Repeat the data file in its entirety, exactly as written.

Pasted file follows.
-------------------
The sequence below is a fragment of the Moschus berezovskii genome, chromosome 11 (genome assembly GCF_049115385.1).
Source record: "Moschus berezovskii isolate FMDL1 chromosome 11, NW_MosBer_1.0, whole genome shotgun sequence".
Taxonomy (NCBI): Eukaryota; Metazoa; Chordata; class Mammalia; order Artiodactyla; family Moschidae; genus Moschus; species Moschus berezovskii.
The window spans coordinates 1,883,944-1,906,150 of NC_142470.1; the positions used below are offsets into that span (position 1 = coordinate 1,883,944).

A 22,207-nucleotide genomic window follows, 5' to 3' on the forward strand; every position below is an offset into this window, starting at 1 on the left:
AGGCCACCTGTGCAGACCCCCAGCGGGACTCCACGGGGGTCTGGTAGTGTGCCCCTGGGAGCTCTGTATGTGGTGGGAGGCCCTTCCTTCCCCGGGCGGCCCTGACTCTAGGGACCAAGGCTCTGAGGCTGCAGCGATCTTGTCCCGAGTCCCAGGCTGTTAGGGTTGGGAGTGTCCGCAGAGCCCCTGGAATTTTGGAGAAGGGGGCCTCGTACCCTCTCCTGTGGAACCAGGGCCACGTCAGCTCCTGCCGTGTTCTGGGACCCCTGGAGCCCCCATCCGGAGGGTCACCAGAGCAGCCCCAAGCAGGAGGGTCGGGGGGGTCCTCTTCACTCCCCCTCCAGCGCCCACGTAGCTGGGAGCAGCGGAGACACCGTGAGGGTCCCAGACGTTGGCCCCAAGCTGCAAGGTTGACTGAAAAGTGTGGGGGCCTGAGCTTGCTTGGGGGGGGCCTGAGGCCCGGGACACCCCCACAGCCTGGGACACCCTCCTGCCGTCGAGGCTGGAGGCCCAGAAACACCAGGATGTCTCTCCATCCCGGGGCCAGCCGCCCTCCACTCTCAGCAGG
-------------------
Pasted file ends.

The sequence below is a fragment of the Moschus berezovskii genome, chromosome 11 (genome assembly GCF_049115385.1).
Source record: "Moschus berezovskii isolate FMDL1 chromosome 11, NW_MosBer_1.0, whole genome shotgun sequence".
Taxonomy (NCBI): Eukaryota; Metazoa; Chordata; class Mammalia; order Artiodactyla; family Moschidae; genus Moschus; species Moschus berezovskii.
The window spans coordinates 1,883,944-1,906,150 of NC_142470.1; the positions used below are offsets into that span (position 1 = coordinate 1,883,944).

A 22,207-nucleotide genomic window follows, 5' to 3' on the forward strand; every position below is an offset into this window, starting at 1 on the left:
AGGCCACCTGTGCAGACCCCCAGCGGGACTCCACGGGGGTCTGGTAGTGTGCCCCTGGGAGCTCTGTATGTGGTGGGAGGCCCTTCCTTCCCCGGGCGGCCCTGACTCTAGGGACCAAGGCTCTGAGGCTGCAGCGATCTTGTCCCGAGTCCCAGGCTGTTAGGGTTGGGAGTGTCCGCAGAGCCCCTGGAATTTTGGAGAAGGGGGCCTCGTACCCTCTCCTGTGGAACCAGGGCCACGTCAGCTCCTGCCGTGTTCTGGGACCCCTGGAGCCCCCATCCGGAGGGTCACCAGAGCAGCCCCAAGCAGGAGGGTCGGGGGGGTCCTCTTCACTCCCCCTCCAGCGCCCACGTAGCTGGGAGCAGCGGAGACACCGTGAGGGTCCCAGACGTTGGCCCCAAGCTGCAAGGTTGACTGAAAAGTGTGGGGGCCTGAGCTTGCTTGGGGGGGGCCTGAGGCCCGGGACACCCCCACAGCCTGGGACACCCTCCTGCCGTCGAGGCTGGAGGCCCAGAAACACCAGGATGTCTCTCCATCCCGGGGCCAGCCGCCCTCCACTCTCAGCAGG